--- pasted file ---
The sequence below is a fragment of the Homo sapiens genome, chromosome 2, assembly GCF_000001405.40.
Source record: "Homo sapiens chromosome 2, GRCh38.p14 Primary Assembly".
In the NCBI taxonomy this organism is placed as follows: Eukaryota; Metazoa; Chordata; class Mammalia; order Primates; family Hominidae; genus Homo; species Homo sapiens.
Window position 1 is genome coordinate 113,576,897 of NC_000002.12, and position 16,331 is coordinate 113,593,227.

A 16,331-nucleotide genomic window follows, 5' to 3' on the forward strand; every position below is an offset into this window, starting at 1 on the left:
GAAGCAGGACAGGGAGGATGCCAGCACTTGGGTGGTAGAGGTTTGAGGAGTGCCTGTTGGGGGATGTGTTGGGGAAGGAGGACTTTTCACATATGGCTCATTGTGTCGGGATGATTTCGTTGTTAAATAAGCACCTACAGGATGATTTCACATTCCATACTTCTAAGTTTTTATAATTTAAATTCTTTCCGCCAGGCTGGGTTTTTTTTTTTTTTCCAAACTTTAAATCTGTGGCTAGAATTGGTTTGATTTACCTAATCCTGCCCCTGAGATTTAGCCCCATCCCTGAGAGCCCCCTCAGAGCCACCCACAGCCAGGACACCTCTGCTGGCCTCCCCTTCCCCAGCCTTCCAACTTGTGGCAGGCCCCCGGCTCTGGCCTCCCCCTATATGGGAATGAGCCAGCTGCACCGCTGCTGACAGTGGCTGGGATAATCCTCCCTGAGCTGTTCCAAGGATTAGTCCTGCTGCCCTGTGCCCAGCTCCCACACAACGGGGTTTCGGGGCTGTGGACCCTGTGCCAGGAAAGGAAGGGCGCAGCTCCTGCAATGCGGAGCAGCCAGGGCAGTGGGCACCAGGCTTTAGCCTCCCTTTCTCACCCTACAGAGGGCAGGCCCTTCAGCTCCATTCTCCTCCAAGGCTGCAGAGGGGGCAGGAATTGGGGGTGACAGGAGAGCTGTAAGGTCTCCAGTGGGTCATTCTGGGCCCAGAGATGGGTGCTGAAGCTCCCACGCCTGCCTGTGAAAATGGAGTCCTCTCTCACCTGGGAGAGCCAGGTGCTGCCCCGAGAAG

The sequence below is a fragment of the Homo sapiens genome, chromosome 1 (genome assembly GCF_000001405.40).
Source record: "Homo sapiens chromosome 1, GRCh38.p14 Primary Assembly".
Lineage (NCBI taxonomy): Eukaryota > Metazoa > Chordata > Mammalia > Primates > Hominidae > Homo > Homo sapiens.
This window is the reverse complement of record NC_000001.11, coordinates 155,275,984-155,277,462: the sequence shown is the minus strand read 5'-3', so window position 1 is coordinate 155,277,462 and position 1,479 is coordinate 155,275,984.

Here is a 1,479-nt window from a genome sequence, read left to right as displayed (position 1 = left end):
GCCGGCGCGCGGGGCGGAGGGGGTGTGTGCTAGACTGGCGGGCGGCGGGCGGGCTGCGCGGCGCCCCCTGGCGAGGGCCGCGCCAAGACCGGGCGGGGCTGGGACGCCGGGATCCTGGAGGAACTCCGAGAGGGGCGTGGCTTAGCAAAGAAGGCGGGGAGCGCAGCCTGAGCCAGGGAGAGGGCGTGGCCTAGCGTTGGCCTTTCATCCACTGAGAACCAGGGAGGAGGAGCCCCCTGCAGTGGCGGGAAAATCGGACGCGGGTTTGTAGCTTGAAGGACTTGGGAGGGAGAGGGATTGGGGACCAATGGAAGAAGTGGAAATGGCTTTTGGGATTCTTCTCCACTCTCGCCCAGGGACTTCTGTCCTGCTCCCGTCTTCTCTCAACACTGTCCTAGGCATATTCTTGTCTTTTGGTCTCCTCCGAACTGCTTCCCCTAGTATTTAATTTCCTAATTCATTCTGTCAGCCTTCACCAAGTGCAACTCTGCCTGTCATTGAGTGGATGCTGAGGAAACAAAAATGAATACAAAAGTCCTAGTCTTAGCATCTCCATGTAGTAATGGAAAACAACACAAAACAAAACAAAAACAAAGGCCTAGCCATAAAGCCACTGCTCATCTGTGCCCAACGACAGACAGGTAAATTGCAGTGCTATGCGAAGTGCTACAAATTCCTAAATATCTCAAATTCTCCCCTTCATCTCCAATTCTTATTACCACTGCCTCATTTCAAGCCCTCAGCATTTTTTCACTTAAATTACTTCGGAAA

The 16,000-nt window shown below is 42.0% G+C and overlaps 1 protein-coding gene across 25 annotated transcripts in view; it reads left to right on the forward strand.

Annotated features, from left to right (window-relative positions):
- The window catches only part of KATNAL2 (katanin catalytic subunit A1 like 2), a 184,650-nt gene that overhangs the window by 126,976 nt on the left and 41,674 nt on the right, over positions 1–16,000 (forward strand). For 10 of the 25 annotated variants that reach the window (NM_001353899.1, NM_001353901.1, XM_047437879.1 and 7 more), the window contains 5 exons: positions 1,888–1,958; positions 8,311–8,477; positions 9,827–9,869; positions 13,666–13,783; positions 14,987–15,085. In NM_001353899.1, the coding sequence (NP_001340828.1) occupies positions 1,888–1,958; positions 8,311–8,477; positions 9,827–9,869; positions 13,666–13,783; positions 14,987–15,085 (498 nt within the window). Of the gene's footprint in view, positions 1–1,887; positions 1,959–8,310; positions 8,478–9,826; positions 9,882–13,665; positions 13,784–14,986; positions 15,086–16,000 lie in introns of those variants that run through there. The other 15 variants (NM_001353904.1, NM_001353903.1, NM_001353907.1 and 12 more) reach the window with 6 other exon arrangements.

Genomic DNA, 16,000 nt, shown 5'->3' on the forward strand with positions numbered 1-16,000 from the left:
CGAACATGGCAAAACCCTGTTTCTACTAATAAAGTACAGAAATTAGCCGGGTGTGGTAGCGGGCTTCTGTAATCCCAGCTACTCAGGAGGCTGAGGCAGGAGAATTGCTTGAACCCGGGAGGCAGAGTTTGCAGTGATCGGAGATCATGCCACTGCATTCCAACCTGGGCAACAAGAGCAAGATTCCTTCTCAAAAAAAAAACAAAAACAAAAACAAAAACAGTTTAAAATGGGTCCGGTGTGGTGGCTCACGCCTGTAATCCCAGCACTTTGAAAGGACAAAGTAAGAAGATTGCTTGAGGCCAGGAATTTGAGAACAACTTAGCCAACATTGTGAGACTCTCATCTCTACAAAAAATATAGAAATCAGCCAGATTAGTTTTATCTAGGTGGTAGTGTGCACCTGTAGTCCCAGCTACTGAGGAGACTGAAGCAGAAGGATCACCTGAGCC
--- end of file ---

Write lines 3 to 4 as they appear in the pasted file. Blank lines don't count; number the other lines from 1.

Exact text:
In the NCBI taxonomy this organism is placed as follows: Eukaryota; Metazoa; Chordata; class Mammalia; order Primates; family Hominidae; genus Homo; species Homo sapiens.
Window position 1 is genome coordinate 113,576,897 of NC_000002.12, and position 16,331 is coordinate 113,593,227.